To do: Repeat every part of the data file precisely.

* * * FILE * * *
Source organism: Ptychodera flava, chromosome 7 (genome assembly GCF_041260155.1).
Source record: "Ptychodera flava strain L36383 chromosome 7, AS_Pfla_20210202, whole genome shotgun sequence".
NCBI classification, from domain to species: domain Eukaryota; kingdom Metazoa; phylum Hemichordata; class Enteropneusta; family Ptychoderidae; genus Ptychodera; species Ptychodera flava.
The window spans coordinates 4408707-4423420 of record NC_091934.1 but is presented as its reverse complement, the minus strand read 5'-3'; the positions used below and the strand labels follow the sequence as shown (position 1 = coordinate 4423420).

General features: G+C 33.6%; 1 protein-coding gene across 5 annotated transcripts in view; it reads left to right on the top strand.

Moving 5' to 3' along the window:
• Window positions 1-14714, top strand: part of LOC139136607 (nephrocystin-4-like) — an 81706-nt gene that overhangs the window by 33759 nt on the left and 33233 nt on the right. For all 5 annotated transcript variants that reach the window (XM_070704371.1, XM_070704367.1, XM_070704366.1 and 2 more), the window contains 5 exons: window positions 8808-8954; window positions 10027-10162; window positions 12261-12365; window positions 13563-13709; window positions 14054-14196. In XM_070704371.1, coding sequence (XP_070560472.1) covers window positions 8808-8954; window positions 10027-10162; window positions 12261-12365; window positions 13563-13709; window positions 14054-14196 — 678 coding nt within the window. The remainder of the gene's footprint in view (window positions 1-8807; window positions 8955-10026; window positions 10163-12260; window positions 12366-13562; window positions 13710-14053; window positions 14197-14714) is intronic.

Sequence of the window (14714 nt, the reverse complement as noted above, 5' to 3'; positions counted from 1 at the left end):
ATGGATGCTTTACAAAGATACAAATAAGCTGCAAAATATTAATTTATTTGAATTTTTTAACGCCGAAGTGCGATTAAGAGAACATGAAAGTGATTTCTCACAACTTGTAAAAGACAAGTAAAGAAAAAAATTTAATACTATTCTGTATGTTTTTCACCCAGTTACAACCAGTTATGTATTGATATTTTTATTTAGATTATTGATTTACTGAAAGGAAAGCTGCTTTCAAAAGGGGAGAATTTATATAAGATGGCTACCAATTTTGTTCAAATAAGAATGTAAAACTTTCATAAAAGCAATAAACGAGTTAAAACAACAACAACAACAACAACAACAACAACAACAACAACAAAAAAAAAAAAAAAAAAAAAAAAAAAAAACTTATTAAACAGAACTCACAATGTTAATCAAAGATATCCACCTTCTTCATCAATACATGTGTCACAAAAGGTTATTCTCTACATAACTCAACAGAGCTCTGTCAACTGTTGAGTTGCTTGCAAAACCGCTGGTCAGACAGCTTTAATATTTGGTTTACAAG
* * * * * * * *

Source organism: Ptychodera flava, chromosome 7 (genome assembly GCF_041260155.1).
Source record: "Ptychodera flava strain L36383 chromosome 7, AS_Pfla_20210202, whole genome shotgun sequence".
NCBI classification, from domain to species: domain Eukaryota; kingdom Metazoa; phylum Hemichordata; class Enteropneusta; family Ptychoderidae; genus Ptychodera; species Ptychodera flava.
The window spans coordinates 4408707-4423420 of record NC_091934.1 but is presented as its reverse complement, the minus strand read 5'-3'; the positions used below and the strand labels follow the sequence as shown (position 1 = coordinate 4423420).

General features: G+C 33.6%; 1 protein-coding gene across 5 annotated transcripts in view; it reads left to right on the top strand.

Moving 5' to 3' along the window:
• Window positions 1-14714, top strand: part of LOC139136607 (nephrocystin-4-like) — an 81706-nt gene that overhangs the window by 33759 nt on the left and 33233 nt on the right. For all 5 annotated transcript variants that reach the window (XM_070704371.1, XM_070704367.1, XM_070704366.1 and 2 more), the window contains 5 exons: window positions 8808-8954; window positions 10027-10162; window positions 12261-12365; window positions 13563-13709; window positions 14054-14196. In XM_070704371.1, coding sequence (XP_070560472.1) covers window positions 8808-8954; window positions 10027-10162; window positions 12261-12365; window positions 13563-13709; window positions 14054-14196 — 678 coding nt within the window. The remainder of the gene's footprint in view (window positions 1-8807; window positions 8955-10026; window positions 10163-12260; window positions 12366-13562; window positions 13710-14053; window positions 14197-14714) is intronic.

Sequence of the window (14714 nt, the reverse complement as noted above, 5' to 3'; positions counted from 1 at the left end):
ATGGATGCTTTACAAAGATACAAATAAGCTGCAAAATATTAATTTATTTGAATTTTTTAACGCCGAAGTGCGATTAAGAGAACATGAAAGTGATTTCTCACAACTTGTAAAAGACAAGTAAAGAAAAAAATTTAATACTATTCTGTATGTTTTTCACCCAGTTACAACCAGTTATGTATTGATATTTTTATTTAGATTATTGATTTACTGAAAGGAAAGCTGCTTTCAAAAGGGGAGAATTTATATAAGATGGCTACCAATTTTGTTCAAATAAGAATGTAAAACTTTCATAAAAGCAATAAACGAGTTAAAACAACAACAACAACAACAACAACAACAACAACAACAACAAAAAAAAAAAAAAAAAAAAAAAAAAAAAACTTATTAAACAGAACTCACAATGTTAATCAAAGATATCCACCTTCTTCATCAATACATGTGTCACAAAAGGTTATTCTCTACATAACTCAACAGAGCTCTGTCAACTGTTGAGTTGCTTGCAAAACCGCTGGTCAGACAGCTTTAATATTTGGTTTACAAG